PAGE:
It will be clear to those having ordinary skill in the art, after reading the present disclosure, how to make and use alternative embodiments in which the bin-packing in step 705 is based on other considerations, such as minimizing the number of processors in data-processing system 100 that are to be used for processing time-sensitive tasks, or minimizing the expected execution time of the tasks in each bin-pack, or a combination of considerations, or other considerations. For example, when the objective is to minimize the number of processors allocated to bin-packed tasks, one way of stating the problem is that “objects of different volumes must be packed into a finite number of bins of capacity V in a way that minimizes the number of bins used.” Wikipedia online, Bin Packing Problem, hereby incorporated by reference in its entirety. Accordingly, in some embodiments based on a data-processing system 100 comprising two processors, i.e., processor 104-1 and processor 104-2, the bin-packing is directed at bin-packing as many domains as need non-exclusive pinning, such that at most m, but as few as possible, processors receive bin-packed tasks to execute. It will be clear to those having ordinary skill in the art how to implement bin-packing in data-processing system 100 in accordance with the bin-packing optimization objectives sought to be achieved.

It will be clear to those having ordinary skill in the art, after reading the present disclosure, how to make and use alternative embodiments in which tasks are grouped together other than by bin-packing.

Boost with Event.

At step 706, the “boost with event” policy is executed, meaning that a queued task that receives an I/O event is immediately moved to the boost region of a queue, regardless of what region the task occupied when it received the I/O event. It should be noted that prior art credit schedulers do not boost tasks that are outside the idle priority region 301. By contrast to the prior art, the enhanced hypervisor 102 according to the illustrative embodiments, applies “boost with event” to tasks in under priority region 303. In other embodiments, enhanced hypervisor 102 also applies “boost with event” to tasks in over priority region 302. In other embodiments, enhanced hypervisor 102 applies “boost with event” to tasks in over priority region 302 but not to tasks in under priority region 303.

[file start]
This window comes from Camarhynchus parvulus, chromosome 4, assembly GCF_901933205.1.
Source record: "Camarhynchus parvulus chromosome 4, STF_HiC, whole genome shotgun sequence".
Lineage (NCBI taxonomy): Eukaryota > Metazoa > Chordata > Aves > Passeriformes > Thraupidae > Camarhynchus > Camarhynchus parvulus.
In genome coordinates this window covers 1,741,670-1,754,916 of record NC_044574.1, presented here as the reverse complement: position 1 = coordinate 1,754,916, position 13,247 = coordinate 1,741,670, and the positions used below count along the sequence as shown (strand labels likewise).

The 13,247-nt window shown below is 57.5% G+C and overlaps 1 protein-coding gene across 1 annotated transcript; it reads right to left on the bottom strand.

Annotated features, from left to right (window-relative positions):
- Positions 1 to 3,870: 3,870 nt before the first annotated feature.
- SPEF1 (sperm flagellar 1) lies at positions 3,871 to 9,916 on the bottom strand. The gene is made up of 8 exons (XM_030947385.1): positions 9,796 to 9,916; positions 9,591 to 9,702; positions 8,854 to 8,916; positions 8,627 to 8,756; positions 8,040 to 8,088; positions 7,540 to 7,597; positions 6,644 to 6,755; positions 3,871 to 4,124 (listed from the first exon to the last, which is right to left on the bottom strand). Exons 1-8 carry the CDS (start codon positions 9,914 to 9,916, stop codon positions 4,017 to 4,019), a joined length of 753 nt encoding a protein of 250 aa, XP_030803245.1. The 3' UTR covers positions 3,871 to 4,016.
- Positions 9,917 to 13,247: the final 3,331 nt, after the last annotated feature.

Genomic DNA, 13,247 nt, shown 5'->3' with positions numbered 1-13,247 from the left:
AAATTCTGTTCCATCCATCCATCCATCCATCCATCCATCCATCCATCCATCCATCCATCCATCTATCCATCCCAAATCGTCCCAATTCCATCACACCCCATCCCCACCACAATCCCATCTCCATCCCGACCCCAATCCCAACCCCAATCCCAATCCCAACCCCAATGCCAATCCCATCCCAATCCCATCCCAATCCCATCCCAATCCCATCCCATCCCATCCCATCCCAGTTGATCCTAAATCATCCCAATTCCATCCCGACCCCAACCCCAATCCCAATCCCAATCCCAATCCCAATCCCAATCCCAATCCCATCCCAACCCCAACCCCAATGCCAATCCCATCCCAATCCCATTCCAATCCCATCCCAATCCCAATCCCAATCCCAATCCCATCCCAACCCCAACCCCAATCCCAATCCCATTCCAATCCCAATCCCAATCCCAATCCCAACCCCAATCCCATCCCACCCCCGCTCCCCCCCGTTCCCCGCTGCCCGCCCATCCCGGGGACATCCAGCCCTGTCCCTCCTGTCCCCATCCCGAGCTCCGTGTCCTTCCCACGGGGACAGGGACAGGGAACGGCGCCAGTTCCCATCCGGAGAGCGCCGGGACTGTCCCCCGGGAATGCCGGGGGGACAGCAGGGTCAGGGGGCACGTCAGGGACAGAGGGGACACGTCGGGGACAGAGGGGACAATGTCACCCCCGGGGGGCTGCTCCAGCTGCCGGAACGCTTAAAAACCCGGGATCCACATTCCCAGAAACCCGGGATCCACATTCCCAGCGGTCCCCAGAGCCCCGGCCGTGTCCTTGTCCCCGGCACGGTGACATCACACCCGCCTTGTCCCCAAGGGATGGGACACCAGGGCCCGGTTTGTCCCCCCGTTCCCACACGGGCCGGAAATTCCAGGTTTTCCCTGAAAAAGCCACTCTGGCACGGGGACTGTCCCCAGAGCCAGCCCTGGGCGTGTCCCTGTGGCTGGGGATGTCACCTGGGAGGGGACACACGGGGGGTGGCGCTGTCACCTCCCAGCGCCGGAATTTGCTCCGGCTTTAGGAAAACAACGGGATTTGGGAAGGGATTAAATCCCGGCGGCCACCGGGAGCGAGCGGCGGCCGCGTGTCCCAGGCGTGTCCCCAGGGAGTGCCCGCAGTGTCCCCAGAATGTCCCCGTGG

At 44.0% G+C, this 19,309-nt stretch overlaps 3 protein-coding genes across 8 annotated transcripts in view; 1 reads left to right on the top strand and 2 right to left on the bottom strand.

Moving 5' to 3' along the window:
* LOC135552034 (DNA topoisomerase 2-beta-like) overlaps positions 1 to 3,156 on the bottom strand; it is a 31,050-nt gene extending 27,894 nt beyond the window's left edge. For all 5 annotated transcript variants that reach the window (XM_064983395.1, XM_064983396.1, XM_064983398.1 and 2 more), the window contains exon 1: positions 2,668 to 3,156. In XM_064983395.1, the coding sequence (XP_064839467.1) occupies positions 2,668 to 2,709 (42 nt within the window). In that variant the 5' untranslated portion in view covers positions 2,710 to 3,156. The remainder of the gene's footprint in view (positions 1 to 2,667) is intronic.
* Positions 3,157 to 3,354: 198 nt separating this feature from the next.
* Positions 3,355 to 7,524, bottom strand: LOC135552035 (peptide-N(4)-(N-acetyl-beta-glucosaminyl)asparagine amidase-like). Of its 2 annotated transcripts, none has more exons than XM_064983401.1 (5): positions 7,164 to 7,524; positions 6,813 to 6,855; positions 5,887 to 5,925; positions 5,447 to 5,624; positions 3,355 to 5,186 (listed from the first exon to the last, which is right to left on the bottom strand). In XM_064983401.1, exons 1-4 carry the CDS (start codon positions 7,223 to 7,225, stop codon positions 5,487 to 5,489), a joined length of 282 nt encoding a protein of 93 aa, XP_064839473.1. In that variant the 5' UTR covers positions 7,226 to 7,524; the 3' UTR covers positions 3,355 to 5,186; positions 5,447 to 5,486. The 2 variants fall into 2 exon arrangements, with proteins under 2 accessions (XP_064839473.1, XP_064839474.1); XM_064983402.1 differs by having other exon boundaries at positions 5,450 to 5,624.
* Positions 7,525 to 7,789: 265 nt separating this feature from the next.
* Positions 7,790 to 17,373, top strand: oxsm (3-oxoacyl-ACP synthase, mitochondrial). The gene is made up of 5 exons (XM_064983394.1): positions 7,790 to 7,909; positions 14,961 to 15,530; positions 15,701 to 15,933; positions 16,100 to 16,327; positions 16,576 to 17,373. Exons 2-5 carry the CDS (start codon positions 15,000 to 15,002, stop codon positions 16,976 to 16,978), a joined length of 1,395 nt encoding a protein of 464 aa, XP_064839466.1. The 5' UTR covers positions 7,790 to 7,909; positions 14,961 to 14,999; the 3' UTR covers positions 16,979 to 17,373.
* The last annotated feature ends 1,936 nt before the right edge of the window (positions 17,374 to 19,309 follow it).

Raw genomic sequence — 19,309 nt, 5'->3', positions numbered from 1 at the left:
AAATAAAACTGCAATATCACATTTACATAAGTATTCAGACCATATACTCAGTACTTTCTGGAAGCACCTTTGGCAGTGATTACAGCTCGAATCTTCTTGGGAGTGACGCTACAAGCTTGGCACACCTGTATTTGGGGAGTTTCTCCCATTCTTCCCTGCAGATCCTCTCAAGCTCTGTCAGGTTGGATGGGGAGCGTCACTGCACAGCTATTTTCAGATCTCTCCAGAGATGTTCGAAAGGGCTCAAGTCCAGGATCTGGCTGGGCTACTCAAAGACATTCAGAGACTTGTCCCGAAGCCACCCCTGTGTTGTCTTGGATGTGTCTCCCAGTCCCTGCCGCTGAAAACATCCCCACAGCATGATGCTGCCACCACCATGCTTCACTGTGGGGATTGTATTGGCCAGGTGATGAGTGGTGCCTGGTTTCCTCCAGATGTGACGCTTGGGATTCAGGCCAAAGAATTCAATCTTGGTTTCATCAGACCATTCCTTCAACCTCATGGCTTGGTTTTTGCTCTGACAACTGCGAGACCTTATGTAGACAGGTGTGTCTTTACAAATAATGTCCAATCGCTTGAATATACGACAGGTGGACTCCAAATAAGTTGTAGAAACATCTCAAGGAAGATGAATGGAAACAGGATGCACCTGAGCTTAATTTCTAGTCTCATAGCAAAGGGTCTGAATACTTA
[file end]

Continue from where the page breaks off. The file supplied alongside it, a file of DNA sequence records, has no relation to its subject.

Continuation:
“Boost with event” is applied in the illustrative embodiments to time-sensitive tasks and to tasks from a domain that is designated as time-sensitive, but the invention is not so limited. The rationale of the “boost with event” policy is that time-sensitive domains such as voice processing applications tend to be I/O intensive. The boost priority increases the probability that time-sensitive tasks will be rapidly executed regardless of their “credit history.” Thus the “boost with event” policy as implemented in the enhanced hypervisor 102 seeks to decrease the average latency of the boosted tasks.

In some illustrative embodiments, the timeslice metric for boost-priority tasks of the domain of interest d, designated Timesliced-boost, is compared to its corresponding threshold. When the value of the metric is below its corresponding threshold value, the “boost with event” policy is established for execution cycle Cj. It will be clear to those having ordinary skill in the art, after reading the present disclosure, how to make and use alternative embodiments that apply “boost with event” to time-sensitive tasks regardless of the value of Timesliced-boost. In such embodiments, “boost with event” does not require the calculation of Timesliced-boost and accordingly conserves some computing resources.

It will be clear to those having ordinary skill in the art, after reading the present disclosure, how to make and use alternative embodiments in which the credits are allocated indirectly by adjusting the weight associated with domain d. In general, in alternative embodiments wherein parameter tuner 230 resides outside hypervisor 102, the credit adjustments are achieved through weight adjustments submitted by parameter tuner 230 to scheduler 210, which translates the weight(s) into the appropriate adjustments to the credit allocations. For example, a privileged domain running in data-processing system 100, designated “Dom0,” could transmit the weight adjustments to scheduler 210. Likewise in regards to the pinning and “boost with event” policies: when parameter tuner 230 resides outside hypervisor 102, the policy modifications according to the present invention are transmitted to scheduler 210 indirectly, such as by the privileged domain Dom0, and are translated by scheduler 210 into appropriate local parameters and settings.

No Adjustments.

At step 707, absent the conditions set forth in steps 701-706, hypervisor 102 does not modify the parameters and settings that were utilized by scheduler 210 in the earlier execution cycle Ci, and retains those same parameters and settings for the present execution cycle Cj.